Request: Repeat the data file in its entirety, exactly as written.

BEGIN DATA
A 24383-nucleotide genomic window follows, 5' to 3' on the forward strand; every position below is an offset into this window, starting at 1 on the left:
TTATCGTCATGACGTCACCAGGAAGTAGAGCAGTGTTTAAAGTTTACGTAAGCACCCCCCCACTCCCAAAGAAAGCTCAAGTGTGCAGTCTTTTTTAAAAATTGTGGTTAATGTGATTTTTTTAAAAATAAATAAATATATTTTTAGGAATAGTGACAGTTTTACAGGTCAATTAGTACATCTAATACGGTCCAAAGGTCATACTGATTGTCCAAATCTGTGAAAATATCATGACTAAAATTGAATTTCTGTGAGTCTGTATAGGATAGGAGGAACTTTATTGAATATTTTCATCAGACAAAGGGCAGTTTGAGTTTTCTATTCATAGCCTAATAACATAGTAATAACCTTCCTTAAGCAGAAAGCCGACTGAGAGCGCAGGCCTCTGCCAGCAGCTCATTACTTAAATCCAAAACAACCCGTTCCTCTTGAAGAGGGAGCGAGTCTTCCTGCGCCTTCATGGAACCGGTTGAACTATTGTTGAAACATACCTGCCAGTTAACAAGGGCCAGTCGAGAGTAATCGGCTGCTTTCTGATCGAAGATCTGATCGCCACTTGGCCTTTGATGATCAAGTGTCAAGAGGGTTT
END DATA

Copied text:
A 24383-nucleotide genomic window follows, 5' to 3' on the forward strand; every position below is an offset into this window, starting at 1 on the left:
TTATCGTCATGACGTCACCAGGAAGTAGAGCAGTGTTTAAAGTTTACGTAAGCACCCCCCCACTCCCAAAGAAAGCTCAAGTGTGCAGTCTTTTTTAAAAATTGTGGTTAATGTGATTTTTTTAAAAATAAATAAATATATTTTTAGGAATAGTGACAGTTTTACAGGTCAATTAGTACATCTAATACGGTCCAAAGGTCATACTGATTGTCCAAATCTGTGAAAATATCATGACTAAAATTGAATTTCTGTGAGTCTGTATAGGATAGGAGGAACTTTATTGAATATTTTCATCAGACAAAGGGCAGTTTGAGTTTTCTATTCATAGCCTAATAACATAGTAATAACCTTCCTTAAGCAGAAAGCCGACTGAGAGCGCAGGCCTCTGCCAGCAGCTCATTACTTAAATCCAAAACAACCCGTTCCTCTTGAAGAGGGAGCGAGTCTTCCTGCGCCTTCATGGAACCGGTTGAACTATTGTTGAAACATACCTGCCAGTTAACAAGGGCCAGTCGAGAGTAATCGGCTGCTTTCTGATCGAAGATCTGATCGCCACTTGGCCTTTGATGATCAAGTGTCAAGAGGGTTT